Part III of the book introduces five individuals who have ‘broken the mold’. In Maberly’s terms, they’ve followed an intuitive path and found freedom from the rules. There’s a good cross section here, from famous to relatively unknown in global terms: a millionaire, an artist, a musician, an educationalist. With the exception of Steve Jobs, these individuals are all known personally by the author. He allows them to speak with their own words, then mines their lives to show the outworking of the very things he’s discussed in the book so far.

This is an inspiring section. Each case study brings to light a story of overcoming diverse struggles. I suppose it’s inevitable that each reader will identify more or less with them, but there’s something for everyone here. For me, particularly, it was reading about the cellist and improviser Francois Le Roux that set off a magnificent domino rally in my soul: an invitation to go forward intuitively, drop the trappings and live freely. The insights here alone were worth all the words in the book for me.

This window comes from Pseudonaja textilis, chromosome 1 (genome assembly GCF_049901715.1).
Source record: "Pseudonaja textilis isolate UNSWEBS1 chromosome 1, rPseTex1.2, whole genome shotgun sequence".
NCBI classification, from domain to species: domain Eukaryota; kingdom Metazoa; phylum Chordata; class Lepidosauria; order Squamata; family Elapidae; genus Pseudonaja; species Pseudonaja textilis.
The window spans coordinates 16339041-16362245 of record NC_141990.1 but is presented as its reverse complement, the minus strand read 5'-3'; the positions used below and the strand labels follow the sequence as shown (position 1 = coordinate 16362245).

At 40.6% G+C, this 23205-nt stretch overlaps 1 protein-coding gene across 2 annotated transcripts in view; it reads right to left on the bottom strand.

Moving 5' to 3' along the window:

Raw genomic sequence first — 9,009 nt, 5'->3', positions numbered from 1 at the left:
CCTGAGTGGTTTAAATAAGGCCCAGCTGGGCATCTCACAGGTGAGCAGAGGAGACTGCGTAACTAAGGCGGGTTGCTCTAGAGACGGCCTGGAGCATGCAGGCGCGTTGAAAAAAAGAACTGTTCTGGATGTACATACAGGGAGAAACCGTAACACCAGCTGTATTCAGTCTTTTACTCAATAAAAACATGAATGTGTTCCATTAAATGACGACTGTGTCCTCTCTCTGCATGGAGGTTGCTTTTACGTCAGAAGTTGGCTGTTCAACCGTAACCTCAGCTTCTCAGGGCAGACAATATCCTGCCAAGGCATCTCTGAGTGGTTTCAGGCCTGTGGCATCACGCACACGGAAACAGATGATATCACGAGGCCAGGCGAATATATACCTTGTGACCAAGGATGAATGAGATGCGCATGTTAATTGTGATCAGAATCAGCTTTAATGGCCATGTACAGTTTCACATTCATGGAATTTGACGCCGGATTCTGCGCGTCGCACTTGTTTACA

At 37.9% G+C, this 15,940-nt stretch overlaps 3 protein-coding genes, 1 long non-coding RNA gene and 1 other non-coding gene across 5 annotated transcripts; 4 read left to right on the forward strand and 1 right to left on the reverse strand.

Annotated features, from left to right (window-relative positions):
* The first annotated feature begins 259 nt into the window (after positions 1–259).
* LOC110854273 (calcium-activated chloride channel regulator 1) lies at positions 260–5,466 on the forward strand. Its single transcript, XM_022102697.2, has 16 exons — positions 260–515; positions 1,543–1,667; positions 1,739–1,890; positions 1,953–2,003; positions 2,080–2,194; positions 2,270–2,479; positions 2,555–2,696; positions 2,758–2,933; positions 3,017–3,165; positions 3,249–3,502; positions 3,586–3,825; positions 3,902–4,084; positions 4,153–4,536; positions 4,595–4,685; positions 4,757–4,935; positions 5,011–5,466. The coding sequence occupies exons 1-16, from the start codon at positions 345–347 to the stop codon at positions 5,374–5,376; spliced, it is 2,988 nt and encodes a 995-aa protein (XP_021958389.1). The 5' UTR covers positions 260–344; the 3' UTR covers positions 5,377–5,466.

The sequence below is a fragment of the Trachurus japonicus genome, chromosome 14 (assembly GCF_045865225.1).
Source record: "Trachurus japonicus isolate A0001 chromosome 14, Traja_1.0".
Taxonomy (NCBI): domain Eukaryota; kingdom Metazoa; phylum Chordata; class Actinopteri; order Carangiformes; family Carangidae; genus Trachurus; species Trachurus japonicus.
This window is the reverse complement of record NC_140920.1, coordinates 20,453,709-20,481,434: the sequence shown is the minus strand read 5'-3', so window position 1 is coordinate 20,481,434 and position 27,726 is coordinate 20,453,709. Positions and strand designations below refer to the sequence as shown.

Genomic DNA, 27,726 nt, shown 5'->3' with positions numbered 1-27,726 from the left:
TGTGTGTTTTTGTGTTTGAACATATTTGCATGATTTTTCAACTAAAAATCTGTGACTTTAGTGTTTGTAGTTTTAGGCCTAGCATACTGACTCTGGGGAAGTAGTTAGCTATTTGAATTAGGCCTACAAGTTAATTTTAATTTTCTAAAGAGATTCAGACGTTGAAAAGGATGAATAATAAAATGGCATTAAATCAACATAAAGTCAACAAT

To balance my gushy response to this book, I’m not sure if a skeptic would be completely persuaded. If you resist the thesis of the work, you’ll find plenty to argue with, and anyone with an aversion to pop psychology or new-age jargon will need to sit on it in order to finish reading. If that’s you, I think it’s worth trying to hear this on its own terms rather than deciding whether it maps onto your own concept of personality or the soul. I was pretty much in agreement with the ideas before I started reading, and I’ve got pages of journaling and copied-out quotes to keep chewing on.